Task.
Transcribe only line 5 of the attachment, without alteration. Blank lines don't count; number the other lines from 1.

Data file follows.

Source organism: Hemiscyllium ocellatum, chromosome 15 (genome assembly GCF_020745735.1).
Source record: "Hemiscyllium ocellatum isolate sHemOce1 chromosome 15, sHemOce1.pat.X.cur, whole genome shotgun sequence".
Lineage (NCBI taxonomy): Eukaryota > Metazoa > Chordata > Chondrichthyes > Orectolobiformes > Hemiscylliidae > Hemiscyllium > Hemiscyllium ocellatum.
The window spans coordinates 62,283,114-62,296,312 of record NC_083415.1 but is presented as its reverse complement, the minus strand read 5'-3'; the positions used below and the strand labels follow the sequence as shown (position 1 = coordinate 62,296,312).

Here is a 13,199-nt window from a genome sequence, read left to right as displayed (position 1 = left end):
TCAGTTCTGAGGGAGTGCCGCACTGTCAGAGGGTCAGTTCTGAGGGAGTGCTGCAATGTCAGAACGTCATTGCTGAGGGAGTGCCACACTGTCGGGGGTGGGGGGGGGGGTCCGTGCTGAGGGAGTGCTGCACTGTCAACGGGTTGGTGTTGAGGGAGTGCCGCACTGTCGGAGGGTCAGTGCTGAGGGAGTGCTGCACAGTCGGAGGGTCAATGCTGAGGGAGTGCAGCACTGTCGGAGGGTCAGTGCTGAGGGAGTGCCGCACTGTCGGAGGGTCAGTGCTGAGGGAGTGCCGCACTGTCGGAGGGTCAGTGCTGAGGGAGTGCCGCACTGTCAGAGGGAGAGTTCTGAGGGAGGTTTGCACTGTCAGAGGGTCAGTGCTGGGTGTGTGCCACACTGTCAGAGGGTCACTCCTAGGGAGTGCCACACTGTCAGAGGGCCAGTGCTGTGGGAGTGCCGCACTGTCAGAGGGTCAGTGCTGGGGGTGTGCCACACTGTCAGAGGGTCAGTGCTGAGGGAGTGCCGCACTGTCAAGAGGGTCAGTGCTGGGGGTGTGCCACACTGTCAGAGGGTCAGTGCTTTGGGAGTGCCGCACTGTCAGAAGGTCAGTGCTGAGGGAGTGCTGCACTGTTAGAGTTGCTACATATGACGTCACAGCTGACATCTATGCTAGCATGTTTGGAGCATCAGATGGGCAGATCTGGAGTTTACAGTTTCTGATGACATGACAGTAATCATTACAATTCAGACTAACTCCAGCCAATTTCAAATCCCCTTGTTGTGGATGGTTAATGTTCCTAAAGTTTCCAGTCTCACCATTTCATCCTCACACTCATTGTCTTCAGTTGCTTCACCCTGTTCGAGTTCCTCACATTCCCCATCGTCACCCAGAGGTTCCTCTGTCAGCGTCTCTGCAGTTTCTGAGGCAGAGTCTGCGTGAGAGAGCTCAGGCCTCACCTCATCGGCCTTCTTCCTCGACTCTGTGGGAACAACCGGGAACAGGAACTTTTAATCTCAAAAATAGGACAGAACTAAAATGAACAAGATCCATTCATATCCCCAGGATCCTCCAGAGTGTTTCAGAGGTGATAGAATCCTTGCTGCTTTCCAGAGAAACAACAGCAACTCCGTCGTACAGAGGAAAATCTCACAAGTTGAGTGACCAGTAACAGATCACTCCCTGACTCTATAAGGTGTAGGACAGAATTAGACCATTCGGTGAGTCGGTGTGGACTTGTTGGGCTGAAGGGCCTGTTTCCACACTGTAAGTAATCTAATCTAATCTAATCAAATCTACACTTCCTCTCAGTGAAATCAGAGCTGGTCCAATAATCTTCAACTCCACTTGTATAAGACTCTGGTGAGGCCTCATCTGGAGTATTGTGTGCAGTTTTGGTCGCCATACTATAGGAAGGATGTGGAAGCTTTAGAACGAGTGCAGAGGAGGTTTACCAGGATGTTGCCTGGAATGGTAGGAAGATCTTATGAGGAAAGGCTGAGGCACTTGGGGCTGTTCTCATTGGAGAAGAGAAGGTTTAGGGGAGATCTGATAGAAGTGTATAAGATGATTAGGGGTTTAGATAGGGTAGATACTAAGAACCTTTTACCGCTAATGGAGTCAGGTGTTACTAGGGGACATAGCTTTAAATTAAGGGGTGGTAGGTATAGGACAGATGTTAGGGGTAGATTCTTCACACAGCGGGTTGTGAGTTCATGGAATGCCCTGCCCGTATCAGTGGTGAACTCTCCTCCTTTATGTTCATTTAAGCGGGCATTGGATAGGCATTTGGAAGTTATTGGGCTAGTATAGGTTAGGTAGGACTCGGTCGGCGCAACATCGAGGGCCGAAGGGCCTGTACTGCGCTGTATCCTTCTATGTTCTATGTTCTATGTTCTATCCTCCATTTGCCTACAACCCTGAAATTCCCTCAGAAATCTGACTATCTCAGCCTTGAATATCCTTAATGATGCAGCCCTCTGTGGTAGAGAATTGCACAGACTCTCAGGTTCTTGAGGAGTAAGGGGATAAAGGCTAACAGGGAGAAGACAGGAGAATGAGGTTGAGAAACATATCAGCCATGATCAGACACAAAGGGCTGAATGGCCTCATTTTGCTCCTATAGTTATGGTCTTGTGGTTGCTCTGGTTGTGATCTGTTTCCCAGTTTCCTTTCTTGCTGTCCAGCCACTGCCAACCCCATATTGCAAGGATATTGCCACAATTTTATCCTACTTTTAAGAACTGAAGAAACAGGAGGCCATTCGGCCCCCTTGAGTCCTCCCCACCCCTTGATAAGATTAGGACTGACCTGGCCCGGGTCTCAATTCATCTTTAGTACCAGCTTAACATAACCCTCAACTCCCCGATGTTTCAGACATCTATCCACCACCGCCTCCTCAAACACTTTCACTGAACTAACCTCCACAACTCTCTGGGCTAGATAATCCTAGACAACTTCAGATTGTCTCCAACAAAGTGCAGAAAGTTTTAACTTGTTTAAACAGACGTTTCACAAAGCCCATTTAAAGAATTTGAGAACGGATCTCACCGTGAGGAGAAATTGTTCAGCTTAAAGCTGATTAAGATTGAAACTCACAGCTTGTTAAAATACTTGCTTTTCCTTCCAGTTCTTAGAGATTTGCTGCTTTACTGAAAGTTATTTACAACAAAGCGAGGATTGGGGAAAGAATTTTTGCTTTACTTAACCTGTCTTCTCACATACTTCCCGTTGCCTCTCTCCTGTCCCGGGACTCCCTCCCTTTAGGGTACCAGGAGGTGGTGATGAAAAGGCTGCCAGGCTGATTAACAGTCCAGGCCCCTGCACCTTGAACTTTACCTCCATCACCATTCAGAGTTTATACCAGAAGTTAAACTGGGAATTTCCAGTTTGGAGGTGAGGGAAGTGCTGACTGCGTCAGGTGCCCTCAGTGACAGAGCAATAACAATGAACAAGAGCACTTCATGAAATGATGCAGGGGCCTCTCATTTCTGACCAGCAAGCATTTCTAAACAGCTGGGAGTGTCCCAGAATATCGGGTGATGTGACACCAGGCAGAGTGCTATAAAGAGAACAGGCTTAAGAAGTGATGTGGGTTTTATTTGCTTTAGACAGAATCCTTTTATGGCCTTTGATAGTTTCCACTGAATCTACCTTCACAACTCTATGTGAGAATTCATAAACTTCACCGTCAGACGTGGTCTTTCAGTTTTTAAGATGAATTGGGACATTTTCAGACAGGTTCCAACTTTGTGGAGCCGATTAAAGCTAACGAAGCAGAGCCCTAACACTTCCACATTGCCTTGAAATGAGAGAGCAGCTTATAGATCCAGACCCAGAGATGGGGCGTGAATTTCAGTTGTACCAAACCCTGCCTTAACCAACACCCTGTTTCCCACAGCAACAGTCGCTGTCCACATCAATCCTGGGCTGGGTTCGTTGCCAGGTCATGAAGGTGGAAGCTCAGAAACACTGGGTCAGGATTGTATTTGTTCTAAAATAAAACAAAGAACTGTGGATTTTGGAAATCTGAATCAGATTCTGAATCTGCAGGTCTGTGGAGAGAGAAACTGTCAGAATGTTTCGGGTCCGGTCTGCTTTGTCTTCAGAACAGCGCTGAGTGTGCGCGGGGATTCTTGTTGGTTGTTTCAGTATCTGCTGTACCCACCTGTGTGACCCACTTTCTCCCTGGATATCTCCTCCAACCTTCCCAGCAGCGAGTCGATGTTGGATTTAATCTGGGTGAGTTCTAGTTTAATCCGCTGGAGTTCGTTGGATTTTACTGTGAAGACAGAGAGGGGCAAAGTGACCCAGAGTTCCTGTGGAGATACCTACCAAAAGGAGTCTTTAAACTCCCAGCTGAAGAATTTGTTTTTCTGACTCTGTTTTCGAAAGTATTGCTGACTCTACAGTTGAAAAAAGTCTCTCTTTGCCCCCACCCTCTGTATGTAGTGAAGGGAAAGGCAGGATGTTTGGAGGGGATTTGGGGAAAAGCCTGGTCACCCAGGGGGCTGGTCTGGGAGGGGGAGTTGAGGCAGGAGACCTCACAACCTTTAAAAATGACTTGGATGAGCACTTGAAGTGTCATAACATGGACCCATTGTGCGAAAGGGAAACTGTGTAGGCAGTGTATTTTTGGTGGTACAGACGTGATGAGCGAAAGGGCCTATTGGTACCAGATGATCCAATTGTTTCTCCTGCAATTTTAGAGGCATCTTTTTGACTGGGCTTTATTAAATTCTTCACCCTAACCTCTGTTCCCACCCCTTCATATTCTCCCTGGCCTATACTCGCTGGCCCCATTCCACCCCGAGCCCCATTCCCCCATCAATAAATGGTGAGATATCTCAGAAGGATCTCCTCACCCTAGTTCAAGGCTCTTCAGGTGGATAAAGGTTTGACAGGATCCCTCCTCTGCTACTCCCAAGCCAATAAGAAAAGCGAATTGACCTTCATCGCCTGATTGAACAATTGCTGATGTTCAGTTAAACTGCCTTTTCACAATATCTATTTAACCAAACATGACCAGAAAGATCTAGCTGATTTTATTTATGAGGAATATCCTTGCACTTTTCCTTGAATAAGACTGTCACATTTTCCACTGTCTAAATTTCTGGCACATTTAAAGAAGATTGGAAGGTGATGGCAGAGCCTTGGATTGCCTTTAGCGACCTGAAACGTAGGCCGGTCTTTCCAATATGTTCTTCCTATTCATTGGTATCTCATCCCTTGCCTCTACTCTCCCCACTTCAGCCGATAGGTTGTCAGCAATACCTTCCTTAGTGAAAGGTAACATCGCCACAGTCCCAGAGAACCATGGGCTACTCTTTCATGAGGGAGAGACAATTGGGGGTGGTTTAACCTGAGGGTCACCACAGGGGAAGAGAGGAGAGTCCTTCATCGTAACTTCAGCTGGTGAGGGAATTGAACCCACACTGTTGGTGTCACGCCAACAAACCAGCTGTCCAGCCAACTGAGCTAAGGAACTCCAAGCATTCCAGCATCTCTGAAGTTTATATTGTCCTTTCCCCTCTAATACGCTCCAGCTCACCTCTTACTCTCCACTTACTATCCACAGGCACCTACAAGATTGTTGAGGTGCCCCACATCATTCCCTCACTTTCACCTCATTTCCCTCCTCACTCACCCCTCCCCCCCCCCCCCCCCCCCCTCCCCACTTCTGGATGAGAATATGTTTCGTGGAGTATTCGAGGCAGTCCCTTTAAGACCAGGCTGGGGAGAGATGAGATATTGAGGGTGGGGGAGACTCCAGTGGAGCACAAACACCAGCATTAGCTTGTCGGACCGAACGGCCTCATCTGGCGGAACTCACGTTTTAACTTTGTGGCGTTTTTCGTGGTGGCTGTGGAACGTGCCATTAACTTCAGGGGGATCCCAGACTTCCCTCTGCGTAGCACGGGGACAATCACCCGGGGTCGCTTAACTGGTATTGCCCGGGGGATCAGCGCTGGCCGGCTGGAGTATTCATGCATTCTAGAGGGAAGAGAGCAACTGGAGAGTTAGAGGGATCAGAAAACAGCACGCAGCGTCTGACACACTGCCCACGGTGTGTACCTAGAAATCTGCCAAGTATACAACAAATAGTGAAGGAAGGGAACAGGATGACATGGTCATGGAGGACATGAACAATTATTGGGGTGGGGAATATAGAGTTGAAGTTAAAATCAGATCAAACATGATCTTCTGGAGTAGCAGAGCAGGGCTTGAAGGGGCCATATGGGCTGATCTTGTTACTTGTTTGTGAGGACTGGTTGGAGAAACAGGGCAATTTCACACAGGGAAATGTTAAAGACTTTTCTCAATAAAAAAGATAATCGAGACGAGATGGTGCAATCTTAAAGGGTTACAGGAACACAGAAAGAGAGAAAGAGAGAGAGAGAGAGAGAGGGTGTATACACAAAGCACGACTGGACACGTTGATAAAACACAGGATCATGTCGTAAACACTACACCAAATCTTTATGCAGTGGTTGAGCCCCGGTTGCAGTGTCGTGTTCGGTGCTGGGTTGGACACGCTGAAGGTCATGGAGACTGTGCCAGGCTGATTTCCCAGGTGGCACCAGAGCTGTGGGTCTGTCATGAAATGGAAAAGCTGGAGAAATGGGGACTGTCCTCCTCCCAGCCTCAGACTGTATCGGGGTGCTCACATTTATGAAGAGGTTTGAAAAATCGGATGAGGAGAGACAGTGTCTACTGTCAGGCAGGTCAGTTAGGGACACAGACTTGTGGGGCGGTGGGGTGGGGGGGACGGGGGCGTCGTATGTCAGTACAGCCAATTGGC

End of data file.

Here is a 13,199-nt window from a genome sequence, read left to right as displayed (position 1 = left end):